For example, he still teases me about the last time we were in Vegas. I was so giddy with the novelty of being out late without a child or the need to get home to relieve a babysitter that I neglected to watch where I was going. I managed to trip and nearly fall while walking through the casino on our way to the hotel restaurant. Fortunately, I saved myself from the humiliation of falling flat on my face by grabbing the closet object I could find. The arm I grabbed to steady myself belonged to a very nice man who even helped me pick up his bucket of quarters I had caused him to spill all over the floor. Once we arrived at the restaurant, I became transfixed by the keno game going on, not to mention the view of the glittering neon of the Las Vegas strip outside. While we were eating, I was so busy gawking at all the sights and sounds, I didn’t notice that there was a straw in my glass, until I inadvertently inserted it right up my nose. Did Mike politely look away, and pretend that this was not embarrassing for me? No. He may as well have pointed and laughed. Has he refrained from mentioning the incident to others? One of those experiences that isn’t funny in retrospect to me for at least another year? Of course not. Michael shares this story with anyone who will listen, including total strangers we met in the elevator after I tried to duck out unseen in humiliation.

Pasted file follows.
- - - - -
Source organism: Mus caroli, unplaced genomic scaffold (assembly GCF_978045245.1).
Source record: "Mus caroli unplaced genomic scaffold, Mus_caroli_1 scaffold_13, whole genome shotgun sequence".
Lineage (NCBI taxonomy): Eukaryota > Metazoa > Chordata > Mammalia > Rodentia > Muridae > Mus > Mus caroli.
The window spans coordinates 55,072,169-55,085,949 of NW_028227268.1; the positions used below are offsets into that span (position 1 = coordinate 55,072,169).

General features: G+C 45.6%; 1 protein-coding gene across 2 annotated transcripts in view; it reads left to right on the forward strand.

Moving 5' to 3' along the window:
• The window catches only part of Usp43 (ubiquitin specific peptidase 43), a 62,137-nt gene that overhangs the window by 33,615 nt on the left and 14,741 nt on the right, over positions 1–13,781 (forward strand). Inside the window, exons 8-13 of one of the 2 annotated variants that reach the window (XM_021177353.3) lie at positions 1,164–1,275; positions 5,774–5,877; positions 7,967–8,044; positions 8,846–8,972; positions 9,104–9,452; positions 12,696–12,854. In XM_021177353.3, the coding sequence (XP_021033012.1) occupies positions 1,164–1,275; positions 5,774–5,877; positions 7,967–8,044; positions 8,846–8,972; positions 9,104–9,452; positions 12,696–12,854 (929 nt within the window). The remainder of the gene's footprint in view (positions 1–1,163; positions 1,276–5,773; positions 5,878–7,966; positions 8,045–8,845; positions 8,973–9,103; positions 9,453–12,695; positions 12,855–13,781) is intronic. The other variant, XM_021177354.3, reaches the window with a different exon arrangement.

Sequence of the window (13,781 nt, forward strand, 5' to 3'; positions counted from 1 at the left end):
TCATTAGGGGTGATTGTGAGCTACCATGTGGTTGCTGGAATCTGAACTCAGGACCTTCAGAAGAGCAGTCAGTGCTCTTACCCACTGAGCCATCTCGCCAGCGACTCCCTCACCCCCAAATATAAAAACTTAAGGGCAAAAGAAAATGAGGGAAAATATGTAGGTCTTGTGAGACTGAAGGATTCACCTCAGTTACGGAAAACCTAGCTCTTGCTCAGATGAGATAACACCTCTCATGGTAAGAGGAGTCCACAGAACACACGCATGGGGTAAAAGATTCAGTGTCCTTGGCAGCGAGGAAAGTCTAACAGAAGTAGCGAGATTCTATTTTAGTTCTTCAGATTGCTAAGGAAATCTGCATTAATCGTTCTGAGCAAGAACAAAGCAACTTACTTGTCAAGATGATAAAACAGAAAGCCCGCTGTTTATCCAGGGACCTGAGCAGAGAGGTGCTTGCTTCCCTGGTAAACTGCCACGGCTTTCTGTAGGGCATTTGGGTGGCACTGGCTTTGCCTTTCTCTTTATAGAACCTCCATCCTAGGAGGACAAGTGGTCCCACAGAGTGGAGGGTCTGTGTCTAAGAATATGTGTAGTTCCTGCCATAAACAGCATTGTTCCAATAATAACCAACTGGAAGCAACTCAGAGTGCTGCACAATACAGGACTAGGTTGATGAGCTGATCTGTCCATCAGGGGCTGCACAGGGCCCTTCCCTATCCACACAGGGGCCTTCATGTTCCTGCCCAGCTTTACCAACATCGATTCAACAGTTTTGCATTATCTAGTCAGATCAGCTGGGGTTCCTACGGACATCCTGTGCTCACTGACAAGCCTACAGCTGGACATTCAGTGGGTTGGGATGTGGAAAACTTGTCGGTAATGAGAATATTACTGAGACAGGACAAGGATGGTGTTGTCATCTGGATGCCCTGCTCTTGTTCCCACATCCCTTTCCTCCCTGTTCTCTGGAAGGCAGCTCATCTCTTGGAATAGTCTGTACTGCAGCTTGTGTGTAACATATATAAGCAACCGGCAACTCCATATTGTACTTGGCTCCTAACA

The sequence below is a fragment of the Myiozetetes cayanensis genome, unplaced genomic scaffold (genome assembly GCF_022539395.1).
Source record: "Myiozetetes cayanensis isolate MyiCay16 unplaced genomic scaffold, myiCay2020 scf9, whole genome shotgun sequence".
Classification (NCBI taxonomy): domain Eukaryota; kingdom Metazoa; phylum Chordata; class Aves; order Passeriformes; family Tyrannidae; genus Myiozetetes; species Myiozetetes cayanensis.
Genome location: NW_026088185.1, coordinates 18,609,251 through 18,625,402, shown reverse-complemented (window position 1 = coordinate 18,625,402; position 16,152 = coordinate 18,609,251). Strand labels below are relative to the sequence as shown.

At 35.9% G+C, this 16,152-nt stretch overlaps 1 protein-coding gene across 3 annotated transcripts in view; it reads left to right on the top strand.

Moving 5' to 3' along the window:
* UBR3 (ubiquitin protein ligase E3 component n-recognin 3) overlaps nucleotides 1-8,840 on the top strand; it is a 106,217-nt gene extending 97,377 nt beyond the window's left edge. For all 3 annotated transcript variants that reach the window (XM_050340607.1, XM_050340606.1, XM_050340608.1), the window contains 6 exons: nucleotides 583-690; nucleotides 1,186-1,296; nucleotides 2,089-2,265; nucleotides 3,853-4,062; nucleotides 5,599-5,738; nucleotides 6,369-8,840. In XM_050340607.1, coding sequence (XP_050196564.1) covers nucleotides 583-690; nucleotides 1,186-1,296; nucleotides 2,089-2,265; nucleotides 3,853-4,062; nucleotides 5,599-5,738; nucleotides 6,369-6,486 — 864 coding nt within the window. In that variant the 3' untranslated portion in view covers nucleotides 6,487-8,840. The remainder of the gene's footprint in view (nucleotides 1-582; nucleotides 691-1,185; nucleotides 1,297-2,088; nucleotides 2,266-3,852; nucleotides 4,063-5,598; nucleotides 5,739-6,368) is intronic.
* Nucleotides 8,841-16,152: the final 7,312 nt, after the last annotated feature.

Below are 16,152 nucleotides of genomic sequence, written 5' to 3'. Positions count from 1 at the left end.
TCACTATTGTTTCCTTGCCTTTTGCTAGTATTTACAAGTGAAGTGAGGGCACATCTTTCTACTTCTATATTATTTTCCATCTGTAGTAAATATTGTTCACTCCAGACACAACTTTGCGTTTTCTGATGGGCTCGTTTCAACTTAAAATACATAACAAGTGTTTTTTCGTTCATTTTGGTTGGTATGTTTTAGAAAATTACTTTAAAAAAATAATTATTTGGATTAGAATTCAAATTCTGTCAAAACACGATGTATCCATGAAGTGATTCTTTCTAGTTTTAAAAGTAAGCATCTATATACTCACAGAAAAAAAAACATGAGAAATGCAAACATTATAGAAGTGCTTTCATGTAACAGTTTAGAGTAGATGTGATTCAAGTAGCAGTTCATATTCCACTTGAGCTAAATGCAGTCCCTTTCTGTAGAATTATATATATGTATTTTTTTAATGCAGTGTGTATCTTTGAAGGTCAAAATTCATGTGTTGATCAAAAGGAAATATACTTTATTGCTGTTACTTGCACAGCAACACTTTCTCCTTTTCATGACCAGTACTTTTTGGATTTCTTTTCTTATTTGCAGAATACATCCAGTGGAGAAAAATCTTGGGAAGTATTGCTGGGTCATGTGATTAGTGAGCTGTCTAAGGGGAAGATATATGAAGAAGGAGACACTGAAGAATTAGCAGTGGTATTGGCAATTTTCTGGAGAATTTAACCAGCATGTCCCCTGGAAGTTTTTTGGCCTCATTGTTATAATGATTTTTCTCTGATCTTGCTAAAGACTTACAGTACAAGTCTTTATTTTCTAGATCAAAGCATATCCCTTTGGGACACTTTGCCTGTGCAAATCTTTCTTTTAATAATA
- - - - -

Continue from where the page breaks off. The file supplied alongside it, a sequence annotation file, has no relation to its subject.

True to form, I followed the impaling straw performance by standing up, turning quickly, and running smack into an adjacent table, thereby knocking some unfortunate lady’s drink into her lap. I managed to escape somehow, with Michael trailing behind laughing every step of the way.